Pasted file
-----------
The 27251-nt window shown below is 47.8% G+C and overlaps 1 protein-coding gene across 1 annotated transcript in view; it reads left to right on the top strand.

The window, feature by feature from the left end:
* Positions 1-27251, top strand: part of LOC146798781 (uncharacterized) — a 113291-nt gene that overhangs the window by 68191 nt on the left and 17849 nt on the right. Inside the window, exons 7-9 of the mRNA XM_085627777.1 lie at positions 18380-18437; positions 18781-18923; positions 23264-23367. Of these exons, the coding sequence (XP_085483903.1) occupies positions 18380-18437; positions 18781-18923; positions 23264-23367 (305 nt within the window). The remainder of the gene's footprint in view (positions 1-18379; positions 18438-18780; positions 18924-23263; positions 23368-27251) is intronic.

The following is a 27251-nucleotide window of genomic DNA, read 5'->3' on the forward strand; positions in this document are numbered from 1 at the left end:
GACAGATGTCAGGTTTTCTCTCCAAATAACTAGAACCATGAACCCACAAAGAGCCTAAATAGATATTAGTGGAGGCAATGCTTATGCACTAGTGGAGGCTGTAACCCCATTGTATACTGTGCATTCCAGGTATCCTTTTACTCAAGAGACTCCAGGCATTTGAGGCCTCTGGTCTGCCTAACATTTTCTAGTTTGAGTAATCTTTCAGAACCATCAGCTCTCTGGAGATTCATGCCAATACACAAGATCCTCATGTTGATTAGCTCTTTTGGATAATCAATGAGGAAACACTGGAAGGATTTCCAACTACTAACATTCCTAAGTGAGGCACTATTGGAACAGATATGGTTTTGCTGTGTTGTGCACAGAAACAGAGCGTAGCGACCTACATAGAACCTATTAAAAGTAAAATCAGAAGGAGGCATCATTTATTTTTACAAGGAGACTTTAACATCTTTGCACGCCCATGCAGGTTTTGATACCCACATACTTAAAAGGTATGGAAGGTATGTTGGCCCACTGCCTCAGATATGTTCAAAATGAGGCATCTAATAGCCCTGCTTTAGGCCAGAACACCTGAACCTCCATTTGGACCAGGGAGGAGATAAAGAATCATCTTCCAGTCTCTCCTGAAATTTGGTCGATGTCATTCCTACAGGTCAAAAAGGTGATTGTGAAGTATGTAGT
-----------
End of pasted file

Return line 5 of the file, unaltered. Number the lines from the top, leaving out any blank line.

GACAGATGTCAGGTTTTCTCTCCAAATAACTAGAACCATGAACCCACAAAGAGCCTAAATAGATATTAGTGGAGGCAATGCTTATGCACTAGTGGAGGCTGTAACCCCATTGTATACTGTGCATTCCAGGTATCCTTTTACTCAAGAGACTCCAGGCATTTGAGGCCTCTGGTCTGCCTAACATTTTCTAGTTTGAGTAATCTTTCAGAACCATCAGCTCTCTGGAGATTCATGCCAATACACAAGATCCTCATGTTGATTAGCTCTTTTGGATAATCAATGAGGAAACACTGGAAGGATTTCCAACTACTAACATTCCTAAGTGAGGCACTATTGGAACAGATATGGTTTTGCTGTGTTGTGCACAGAAACAGAGCGTAGCGACCTACATAGAACCTATTAAAAGTAAAATCAGAAGGAGGCATCATTTATTTTTACAAGGAGACTTTAACATCTTTGCACGCCCATGCAGGTTTTGATACCCACATACTTAAAAGGTATGGAAGGTATGTTGGCCCACTGCCTCAGATATGTTCAAAATGAGGCATCTAATAGCCCTGCTTTAGGCCAGAACACCTGAACCTCCATTTGGACCAGGGAGGAGATAAAGAATCATCTTCCAGTCTCTCCTGAAATTTGGTCGATGTCATTCCTACAGGTCAAAAAGGTGATTGTGAAGTATGTAGT